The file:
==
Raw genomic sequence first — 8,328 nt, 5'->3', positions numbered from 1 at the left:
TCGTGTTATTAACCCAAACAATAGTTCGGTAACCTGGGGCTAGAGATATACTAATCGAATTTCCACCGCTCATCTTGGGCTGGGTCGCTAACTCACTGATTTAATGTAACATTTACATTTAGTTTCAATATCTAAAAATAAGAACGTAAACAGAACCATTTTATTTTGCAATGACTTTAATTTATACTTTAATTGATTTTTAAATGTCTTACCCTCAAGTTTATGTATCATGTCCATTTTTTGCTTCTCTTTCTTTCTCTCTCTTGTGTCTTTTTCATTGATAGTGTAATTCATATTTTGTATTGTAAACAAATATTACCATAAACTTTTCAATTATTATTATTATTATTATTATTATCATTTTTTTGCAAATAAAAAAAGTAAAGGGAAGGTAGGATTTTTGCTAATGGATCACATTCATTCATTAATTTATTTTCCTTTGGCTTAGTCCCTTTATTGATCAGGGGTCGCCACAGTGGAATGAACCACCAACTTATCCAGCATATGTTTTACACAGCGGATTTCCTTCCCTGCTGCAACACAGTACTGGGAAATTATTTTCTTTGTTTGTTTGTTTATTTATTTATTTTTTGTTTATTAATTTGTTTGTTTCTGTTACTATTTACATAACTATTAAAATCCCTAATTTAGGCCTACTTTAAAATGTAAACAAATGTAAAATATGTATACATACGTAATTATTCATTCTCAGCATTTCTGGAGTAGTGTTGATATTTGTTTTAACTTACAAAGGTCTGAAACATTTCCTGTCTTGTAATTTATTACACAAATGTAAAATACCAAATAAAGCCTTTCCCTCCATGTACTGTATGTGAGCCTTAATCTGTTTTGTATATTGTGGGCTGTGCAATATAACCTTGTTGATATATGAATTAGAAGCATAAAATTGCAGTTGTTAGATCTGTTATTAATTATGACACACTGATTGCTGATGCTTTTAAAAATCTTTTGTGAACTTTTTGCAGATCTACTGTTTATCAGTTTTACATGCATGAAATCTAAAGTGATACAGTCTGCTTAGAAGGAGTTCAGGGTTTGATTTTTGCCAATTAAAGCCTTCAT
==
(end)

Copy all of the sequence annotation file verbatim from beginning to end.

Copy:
Raw genomic sequence first — 8,328 nt, 5'->3', positions numbered from 1 at the left:
TCGTGTTATTAACCCAAACAATAGTTCGGTAACCTGGGGCTAGAGATATACTAATCGAATTTCCACCGCTCATCTTGGGCTGGGTCGCTAACTCACTGATTTAATGTAACATTTACATTTAGTTTCAATATCTAAAAATAAGAACGTAAACAGAACCATTTTATTTTGCAATGACTTTAATTTATACTTTAATTGATTTTTAAATGTCTTACCCTCAAGTTTATGTATCATGTCCATTTTTTGCTTCTCTTTCTTTCTCTCTCTTGTGTCTTTTTCATTGATAGTGTAATTCATATTTTGTATTGTAAACAAATATTACCATAAACTTTTCAATTATTATTATTATTATTATTATTATCATTTTTTTGCAAATAAAAAAAGTAAAGGGAAGGTAGGATTTTTGCTAATGGATCACATTCATTCATTAATTTATTTTCCTTTGGCTTAGTCCCTTTATTGATCAGGGGTCGCCACAGTGGAATGAACCACCAACTTATCCAGCATATGTTTTACACAGCGGATTTCCTTCCCTGCTGCAACACAGTACTGGGAAATTATTTTCTTTGTTTGTTTGTTTATTTATTTATTTTTTGTTTATTAATTTGTTTGTTTCTGTTACTATTTACATAACTATTAAAATCCCTAATTTAGGCCTACTTTAAAATGTAAACAAATGTAAAATATGTATACATACGTAATTATTCATTCTCAGCATTTCTGGAGTAGTGTTGATATTTGTTTTAACTTACAAAGGTCTGAAACATTTCCTGTCTTGTAATTTATTACACAAATGTAAAATACCAAATAAAGCCTTTCCCTCCATGTACTGTATGTGAGCCTTAATCTGTTTTGTATATTGTGGGCTGTGCAATATAACCTTGTTGATATATGAATTAGAAGCATAAAATTGCAGTTGTTAGATCTGTTATTAATTATGACACACTGATTGCTGATGCTTTTAAAAATCTTTTGTGAACTTTTTGCAGATCTACTGTTTATCAGTTTTACATGCATGAAATCTAAAGTGATACAGTCTGCTTAGAAGGAGTTCAGGGTTTGATTTTTGCCAATTAAAGCCTTCAT